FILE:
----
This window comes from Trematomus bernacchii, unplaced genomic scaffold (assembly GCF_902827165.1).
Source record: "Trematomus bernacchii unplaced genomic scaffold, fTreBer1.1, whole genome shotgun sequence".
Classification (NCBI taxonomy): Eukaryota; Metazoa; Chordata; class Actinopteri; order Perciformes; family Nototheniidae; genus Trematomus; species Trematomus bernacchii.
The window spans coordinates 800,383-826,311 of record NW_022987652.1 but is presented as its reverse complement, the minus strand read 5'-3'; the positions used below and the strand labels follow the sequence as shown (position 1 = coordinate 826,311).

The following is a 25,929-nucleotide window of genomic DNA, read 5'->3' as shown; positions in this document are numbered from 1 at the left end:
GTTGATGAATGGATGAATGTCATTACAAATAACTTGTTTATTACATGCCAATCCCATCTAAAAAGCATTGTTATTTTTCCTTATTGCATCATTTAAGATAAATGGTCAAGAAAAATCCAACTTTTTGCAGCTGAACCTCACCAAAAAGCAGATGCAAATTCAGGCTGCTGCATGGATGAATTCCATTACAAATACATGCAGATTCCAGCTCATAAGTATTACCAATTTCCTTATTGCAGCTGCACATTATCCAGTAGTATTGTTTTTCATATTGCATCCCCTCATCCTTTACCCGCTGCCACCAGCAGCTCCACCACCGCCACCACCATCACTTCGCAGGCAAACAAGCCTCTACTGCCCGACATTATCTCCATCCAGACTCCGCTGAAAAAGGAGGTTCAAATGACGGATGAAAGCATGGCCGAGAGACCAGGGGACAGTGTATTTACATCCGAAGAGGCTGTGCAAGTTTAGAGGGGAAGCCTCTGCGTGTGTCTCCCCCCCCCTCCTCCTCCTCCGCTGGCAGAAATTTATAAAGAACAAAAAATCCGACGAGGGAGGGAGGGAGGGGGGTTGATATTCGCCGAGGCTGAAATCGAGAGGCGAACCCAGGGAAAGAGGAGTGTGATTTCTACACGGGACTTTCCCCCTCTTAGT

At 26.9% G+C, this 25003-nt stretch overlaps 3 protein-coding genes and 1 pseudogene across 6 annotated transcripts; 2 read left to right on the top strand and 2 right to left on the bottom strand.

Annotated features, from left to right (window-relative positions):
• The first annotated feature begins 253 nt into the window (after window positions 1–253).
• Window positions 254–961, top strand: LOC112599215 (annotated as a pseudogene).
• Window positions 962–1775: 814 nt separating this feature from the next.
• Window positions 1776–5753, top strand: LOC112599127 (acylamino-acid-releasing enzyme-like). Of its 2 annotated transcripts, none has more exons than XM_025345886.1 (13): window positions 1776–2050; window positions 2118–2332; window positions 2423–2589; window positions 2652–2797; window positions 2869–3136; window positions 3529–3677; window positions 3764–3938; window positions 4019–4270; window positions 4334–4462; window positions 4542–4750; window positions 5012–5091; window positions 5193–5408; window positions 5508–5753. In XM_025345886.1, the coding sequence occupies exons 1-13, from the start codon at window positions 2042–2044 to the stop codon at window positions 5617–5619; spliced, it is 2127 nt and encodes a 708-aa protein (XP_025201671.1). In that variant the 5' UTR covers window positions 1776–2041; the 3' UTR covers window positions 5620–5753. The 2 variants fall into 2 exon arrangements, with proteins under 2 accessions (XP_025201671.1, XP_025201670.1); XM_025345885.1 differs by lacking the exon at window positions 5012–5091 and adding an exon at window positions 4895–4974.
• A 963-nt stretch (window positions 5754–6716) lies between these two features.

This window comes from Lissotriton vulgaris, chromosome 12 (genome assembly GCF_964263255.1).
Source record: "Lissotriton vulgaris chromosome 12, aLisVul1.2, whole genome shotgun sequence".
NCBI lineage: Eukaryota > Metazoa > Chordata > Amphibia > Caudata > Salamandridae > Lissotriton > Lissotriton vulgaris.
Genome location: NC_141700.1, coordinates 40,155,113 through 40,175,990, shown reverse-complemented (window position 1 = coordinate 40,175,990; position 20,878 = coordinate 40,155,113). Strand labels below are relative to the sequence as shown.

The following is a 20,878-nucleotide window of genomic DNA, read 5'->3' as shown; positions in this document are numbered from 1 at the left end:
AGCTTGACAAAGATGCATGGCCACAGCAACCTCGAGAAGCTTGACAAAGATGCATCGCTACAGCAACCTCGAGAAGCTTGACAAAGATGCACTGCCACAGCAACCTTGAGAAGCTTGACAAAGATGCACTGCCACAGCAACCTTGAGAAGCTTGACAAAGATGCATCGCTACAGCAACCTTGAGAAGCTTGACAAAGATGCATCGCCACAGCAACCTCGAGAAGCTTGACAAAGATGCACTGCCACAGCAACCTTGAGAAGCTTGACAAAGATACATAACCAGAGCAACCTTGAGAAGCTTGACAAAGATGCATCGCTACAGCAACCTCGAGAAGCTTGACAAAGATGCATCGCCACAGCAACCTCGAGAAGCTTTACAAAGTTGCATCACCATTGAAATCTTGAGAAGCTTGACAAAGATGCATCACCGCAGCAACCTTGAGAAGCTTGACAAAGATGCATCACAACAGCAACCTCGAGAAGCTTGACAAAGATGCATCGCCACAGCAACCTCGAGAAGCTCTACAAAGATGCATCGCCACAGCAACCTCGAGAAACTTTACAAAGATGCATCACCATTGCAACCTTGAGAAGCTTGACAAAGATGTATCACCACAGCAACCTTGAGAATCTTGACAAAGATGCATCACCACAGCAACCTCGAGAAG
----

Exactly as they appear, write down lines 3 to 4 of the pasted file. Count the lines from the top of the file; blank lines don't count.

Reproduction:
Classification (NCBI taxonomy): Eukaryota; Metazoa; Chordata; class Actinopteri; order Perciformes; family Nototheniidae; genus Trematomus; species Trematomus bernacchii.
The window spans coordinates 800,383-826,311 of record NW_022987652.1 but is presented as its reverse complement, the minus strand read 5'-3'; the positions used below and the strand labels follow the sequence as shown (position 1 = coordinate 826,311).